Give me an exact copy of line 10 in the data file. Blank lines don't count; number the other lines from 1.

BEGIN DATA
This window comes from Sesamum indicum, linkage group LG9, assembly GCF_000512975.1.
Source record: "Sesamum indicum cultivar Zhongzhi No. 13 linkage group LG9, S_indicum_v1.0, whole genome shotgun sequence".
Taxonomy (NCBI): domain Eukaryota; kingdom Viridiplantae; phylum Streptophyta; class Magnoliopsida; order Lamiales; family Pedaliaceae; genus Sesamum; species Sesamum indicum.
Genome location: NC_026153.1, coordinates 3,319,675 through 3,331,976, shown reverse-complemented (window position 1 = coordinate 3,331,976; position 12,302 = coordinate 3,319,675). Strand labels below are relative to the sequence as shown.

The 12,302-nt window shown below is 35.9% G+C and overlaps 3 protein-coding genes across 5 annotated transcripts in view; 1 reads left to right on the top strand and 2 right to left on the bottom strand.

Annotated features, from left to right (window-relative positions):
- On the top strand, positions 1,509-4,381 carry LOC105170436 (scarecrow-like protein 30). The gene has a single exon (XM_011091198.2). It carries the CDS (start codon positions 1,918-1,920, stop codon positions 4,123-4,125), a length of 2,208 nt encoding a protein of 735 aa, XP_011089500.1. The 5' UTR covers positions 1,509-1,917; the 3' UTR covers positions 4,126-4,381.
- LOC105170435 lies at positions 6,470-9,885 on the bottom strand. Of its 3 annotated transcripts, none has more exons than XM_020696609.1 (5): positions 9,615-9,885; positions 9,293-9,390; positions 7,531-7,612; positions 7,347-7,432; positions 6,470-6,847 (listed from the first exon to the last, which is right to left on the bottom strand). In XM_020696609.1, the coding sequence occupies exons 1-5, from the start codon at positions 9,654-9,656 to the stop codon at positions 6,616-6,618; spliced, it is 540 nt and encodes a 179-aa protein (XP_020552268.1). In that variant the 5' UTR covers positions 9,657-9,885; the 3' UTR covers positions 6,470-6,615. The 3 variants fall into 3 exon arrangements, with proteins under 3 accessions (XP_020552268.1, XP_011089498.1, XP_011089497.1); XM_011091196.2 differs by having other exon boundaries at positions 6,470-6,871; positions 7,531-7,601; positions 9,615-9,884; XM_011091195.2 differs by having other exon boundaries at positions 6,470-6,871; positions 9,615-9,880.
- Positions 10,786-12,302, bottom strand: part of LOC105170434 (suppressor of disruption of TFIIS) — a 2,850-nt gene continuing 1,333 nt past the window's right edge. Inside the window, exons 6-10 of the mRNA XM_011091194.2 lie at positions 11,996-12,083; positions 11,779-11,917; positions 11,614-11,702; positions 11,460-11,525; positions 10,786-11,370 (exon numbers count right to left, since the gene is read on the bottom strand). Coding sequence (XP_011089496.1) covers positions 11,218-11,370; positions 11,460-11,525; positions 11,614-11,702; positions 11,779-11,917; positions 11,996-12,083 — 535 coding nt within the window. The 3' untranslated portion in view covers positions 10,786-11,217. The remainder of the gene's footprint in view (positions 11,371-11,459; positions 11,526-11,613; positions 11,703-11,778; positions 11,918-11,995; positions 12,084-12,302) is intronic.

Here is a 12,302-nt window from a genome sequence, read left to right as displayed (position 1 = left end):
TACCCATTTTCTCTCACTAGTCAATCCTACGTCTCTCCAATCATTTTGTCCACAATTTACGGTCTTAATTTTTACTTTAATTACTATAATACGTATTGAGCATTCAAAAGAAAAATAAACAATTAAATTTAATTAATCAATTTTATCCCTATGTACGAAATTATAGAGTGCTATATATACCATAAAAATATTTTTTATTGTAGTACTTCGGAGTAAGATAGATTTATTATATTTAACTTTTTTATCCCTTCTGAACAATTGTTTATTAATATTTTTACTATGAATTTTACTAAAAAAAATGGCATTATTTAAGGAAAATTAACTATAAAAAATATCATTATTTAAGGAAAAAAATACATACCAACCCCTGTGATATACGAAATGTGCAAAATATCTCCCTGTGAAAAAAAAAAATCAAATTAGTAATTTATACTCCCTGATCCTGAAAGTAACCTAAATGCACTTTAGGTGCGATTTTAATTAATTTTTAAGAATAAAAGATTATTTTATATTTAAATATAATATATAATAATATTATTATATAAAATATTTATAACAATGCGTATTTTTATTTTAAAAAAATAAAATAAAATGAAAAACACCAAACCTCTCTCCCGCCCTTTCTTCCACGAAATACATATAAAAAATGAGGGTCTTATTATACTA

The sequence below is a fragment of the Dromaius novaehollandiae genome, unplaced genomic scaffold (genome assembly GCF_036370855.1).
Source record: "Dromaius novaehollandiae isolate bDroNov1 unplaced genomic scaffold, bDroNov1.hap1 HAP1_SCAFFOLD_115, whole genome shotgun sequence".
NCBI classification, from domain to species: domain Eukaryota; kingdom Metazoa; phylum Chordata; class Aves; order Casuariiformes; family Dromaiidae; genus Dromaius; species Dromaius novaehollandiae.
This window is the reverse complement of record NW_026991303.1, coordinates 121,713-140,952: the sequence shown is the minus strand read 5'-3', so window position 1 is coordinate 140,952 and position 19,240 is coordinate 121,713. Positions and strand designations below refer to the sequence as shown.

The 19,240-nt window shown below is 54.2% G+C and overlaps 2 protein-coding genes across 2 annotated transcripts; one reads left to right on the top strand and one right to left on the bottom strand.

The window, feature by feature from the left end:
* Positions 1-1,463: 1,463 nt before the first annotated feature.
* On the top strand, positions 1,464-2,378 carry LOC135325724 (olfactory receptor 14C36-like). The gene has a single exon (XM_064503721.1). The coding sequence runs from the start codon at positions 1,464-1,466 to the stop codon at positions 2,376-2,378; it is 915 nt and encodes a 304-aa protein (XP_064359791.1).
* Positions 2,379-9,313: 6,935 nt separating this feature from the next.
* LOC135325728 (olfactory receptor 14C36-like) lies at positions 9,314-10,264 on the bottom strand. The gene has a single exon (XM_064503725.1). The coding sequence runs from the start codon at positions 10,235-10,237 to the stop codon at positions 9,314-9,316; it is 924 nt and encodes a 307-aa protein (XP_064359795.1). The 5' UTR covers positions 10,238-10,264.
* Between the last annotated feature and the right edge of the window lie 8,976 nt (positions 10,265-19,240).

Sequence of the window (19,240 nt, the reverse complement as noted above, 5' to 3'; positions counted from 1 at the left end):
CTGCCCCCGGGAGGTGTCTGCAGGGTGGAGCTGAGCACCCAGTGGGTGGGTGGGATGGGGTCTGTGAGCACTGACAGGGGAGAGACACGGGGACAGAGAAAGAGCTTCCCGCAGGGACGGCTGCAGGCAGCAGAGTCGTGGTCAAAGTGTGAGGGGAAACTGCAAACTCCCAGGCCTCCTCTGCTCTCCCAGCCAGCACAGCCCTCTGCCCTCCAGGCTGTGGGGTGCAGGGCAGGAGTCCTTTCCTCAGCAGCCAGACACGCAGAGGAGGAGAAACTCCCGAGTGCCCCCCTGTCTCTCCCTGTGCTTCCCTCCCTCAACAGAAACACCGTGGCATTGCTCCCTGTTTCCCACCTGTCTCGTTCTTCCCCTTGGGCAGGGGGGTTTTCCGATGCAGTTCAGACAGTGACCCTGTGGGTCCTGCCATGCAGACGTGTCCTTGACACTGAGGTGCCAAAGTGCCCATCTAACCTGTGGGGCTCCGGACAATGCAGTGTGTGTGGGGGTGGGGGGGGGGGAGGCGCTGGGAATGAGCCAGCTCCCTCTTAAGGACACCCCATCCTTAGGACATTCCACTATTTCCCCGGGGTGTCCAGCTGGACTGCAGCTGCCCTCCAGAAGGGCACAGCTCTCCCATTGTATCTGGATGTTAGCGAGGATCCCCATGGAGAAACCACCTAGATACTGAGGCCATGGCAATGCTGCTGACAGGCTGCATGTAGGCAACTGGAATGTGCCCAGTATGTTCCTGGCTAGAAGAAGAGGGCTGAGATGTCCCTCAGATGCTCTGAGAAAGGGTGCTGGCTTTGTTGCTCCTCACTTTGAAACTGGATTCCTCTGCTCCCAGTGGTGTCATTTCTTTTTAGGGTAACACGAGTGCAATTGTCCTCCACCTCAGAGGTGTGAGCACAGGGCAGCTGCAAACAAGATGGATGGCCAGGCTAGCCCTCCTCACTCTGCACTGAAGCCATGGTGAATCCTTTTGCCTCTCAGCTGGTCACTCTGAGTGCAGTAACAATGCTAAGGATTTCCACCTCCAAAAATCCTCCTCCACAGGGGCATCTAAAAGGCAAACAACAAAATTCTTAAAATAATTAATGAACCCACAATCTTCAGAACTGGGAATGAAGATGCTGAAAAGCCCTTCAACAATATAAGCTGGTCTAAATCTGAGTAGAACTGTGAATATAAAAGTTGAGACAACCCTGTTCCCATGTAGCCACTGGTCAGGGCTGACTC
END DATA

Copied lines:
Here is a 12,302-nt window from a genome sequence, read left to right as displayed (position 1 = left end):